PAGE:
You have gone straight for the jugular with the succinct song title ‘Agonizing Existence’, which leaves nothing to the imagination. Your art appears to reflect a firmly held, personal interpretation of the travails of life and the world we live in, but are you able to separate the suffocating, all-consuming agony of Blood Red Fog from your everyday activities? Despite the all-too-apparent misery and meaninglessness of existence – with all the pain, suffering and inevitability that entails for mere glorified animals – wallowing in negativity is counterproductive and we have to shut out that noise and get on with our lives…
“Yes, of course. Although Blood Red Fog is something into which I channel much of my soul, it is not the be-all and end-all of my being, rather a mirror of the darkest aspects of it. There are also more ascending characteristics beginning to take form in my expression in BRF … not anything too clear at first glance, rather hidden between the lines.
“My everyday activities deal mainly in different artistic expressions. I work as a tattoo artist and run my own studio, which takes up a large part of my time, and in my spare time I work with music, mainly Black Metal with Blood Red Fog and Poisoner as well as ambient with Accidie.”
Those drawn to darkness find the intimidating portrayal of vampires particularly appealing. Was the fictional vampire entity of old horror movies and literature something that had a big influence on you during your formative years?
“Not really. I really enjoyed movies like Nosferatu, Bram Stoker’s Dracula and Interview with the Vampire, but the biggest influence of the Vampir is Mütiilation and general meditation on the mythology of the undead being. During my youth, I read a lot of fantasy and sci-fi books but vampiric literature escaped me.”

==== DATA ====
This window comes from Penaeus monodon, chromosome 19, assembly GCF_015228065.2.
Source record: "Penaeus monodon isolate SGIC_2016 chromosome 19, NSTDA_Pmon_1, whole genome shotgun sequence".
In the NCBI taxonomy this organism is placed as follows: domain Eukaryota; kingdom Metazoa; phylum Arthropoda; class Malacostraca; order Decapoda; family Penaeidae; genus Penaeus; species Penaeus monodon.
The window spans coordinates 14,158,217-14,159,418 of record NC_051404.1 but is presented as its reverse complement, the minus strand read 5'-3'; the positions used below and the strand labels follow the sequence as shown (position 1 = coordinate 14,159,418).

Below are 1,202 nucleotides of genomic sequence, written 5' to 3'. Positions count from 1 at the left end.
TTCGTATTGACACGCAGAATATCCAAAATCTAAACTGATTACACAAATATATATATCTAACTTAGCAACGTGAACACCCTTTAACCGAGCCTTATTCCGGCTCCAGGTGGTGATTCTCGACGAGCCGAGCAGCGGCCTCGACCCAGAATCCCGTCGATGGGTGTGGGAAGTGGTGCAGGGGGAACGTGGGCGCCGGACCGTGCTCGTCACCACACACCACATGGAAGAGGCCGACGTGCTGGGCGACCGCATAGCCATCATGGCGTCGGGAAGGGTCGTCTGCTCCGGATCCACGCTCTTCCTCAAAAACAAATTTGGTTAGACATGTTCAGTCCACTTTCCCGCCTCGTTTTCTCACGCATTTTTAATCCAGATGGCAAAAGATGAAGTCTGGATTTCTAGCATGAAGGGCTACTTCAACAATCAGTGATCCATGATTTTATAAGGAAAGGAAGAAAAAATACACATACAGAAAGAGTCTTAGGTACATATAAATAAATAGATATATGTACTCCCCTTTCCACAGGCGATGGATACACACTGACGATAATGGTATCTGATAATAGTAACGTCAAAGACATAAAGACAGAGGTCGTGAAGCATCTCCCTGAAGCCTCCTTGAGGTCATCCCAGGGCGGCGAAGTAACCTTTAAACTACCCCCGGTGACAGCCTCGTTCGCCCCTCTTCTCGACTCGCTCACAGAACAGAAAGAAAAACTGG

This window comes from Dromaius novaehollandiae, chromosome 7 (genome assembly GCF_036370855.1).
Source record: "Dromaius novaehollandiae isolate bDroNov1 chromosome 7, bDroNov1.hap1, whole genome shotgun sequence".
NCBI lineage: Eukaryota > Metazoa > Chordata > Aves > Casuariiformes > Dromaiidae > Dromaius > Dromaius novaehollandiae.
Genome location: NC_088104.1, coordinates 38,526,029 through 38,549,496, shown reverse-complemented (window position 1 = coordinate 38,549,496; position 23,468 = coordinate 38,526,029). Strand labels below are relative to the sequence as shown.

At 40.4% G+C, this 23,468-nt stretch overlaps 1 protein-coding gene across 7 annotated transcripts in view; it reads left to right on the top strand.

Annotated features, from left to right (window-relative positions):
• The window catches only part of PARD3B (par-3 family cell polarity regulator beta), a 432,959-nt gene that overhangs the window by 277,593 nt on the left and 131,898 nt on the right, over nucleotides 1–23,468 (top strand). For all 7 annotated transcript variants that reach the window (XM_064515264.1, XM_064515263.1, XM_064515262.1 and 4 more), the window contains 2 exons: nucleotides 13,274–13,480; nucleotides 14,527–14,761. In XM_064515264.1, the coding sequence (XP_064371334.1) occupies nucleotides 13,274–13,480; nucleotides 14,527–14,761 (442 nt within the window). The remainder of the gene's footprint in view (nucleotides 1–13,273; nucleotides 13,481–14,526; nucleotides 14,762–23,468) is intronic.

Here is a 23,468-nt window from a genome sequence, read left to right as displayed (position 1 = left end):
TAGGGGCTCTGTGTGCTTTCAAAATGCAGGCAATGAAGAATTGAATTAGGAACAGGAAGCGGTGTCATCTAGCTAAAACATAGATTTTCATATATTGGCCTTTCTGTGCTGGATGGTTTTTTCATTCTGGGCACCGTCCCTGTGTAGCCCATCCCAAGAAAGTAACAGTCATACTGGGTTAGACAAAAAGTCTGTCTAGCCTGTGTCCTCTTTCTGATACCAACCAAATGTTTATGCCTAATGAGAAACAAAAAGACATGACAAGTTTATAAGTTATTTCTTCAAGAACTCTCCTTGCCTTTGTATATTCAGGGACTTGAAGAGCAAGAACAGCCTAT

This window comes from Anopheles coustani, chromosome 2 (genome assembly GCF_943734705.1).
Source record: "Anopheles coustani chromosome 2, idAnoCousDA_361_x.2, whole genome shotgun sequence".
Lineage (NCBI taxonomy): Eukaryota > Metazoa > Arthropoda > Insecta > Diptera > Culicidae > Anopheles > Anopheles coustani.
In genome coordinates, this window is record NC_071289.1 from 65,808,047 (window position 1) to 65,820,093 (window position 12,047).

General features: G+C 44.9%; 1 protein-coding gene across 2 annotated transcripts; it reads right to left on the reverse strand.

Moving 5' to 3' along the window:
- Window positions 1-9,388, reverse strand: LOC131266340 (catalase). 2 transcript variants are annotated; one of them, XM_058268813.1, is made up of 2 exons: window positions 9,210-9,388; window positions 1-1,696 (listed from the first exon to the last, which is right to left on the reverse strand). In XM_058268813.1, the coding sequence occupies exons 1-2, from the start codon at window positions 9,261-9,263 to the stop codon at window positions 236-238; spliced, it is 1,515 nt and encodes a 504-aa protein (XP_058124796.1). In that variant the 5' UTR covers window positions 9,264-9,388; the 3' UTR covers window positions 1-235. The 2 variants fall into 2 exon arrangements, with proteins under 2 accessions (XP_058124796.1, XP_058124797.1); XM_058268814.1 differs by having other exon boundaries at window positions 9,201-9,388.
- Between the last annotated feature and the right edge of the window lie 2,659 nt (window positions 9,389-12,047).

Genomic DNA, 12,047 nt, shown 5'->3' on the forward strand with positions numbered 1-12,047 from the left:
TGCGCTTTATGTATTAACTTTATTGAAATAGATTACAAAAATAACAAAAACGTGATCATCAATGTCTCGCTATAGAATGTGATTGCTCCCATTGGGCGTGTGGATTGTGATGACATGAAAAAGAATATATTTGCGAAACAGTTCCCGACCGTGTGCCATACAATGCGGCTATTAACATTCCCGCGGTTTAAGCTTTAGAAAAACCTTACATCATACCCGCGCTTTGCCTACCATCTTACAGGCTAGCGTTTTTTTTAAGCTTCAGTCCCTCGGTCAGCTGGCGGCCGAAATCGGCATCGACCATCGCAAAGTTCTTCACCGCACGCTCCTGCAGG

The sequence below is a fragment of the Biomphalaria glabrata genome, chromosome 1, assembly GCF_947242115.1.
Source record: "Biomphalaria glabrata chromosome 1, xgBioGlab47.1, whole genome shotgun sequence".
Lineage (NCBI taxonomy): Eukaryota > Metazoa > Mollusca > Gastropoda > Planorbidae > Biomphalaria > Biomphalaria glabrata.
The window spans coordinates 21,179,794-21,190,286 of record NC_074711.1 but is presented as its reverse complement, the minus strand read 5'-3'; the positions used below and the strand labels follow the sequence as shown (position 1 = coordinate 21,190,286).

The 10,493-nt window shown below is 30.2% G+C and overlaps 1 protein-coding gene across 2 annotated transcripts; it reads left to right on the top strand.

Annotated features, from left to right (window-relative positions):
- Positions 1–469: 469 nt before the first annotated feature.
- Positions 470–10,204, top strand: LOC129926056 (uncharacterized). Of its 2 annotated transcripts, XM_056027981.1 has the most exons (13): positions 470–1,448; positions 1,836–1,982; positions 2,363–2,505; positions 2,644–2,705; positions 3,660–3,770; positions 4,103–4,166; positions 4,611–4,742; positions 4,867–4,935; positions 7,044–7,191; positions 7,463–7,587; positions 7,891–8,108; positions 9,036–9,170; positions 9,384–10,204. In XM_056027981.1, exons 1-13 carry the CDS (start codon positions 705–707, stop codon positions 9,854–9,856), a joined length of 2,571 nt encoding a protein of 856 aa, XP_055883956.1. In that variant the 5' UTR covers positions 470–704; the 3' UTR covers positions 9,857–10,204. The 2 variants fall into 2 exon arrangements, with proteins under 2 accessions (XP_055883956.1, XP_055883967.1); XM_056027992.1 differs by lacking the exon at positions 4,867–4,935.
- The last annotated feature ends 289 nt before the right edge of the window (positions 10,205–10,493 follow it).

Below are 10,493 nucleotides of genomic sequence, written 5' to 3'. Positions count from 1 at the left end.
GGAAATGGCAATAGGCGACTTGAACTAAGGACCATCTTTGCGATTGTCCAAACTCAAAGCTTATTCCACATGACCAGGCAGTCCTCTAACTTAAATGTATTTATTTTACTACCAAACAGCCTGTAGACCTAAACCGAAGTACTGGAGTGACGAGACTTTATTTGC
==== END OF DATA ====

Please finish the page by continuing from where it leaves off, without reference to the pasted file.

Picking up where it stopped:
In ‘Vampir’, are you referring to the literal creature of folklore or something more abstract and symbolic? For me, time is the ultimate vampire as it slowly but surely drains away our life force and essence in the cruellest and most horrific manner. From the moment we are born, we are dying. After reaching the peak of our physical powers in early adulthood, the average human begins to decline, deteriorate and decay before succumbing to the relentless onslaught of time and disintegrating. We could even argue that life itself is the ultimate vampire…
“It is more symbolic in nature. In ‘Agonizing Existence’ I explore the horrors of immortality, the deterioration of the human spirit in centuries of solitude and the descent to a life where nothing more remains but the basic instincts of thirst and hunger. The lyrics also touch upon the subject of man’s fall to stupor where it is unable or unwilling to defend itself from the obvious danger as it is deemed as superstition in the course of time.
“Your analysis of life as a vampire is interesting and on the title track of ‘Fields of Sorrow’ there’s a similar sentiment on life as a devouring entity – or rather a possessing element – wanting to experience all there is to experience and using us as pawns towards this end and as such causing all the maladies we are to encounter as individuals and collectively. Overall, this cyclic pattern of birth, decay, death, rebirth is very inspiring to me and I have written about it several times.”